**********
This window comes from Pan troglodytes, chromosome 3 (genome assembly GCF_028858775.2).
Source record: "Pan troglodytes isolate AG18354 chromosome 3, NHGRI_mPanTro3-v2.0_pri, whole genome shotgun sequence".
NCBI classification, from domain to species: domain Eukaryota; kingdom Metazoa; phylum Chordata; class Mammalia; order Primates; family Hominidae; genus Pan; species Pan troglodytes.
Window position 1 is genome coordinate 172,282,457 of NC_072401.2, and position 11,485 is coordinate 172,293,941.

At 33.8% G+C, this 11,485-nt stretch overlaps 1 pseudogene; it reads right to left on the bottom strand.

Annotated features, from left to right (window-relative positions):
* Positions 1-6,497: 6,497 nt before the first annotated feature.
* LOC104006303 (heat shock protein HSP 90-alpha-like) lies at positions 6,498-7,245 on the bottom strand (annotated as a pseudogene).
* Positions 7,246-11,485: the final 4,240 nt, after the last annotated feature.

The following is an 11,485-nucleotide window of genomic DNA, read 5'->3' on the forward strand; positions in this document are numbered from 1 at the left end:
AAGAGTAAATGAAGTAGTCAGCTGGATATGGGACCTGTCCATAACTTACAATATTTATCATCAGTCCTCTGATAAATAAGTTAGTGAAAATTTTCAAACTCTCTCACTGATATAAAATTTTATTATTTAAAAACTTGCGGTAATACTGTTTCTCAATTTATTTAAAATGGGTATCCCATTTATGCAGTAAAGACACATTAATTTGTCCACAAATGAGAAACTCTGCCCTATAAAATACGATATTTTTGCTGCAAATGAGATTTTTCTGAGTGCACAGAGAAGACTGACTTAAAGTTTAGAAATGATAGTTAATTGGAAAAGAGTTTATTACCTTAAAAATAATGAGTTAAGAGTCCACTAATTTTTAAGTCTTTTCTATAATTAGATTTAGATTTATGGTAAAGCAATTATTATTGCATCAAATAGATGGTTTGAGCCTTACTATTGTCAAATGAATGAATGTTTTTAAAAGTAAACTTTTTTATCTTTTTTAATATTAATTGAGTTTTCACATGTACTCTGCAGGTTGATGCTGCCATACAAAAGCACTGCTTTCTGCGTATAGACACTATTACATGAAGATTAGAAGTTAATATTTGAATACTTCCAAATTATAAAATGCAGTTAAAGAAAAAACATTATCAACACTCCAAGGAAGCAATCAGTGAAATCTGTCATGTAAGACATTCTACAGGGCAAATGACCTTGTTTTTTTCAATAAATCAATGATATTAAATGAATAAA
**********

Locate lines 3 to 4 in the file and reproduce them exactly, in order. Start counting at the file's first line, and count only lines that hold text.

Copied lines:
NCBI classification, from domain to species: domain Eukaryota; kingdom Metazoa; phylum Chordata; class Mammalia; order Primates; family Hominidae; genus Pan; species Pan troglodytes.
Window position 1 is genome coordinate 172,282,457 of NC_072401.2, and position 11,485 is coordinate 172,293,941.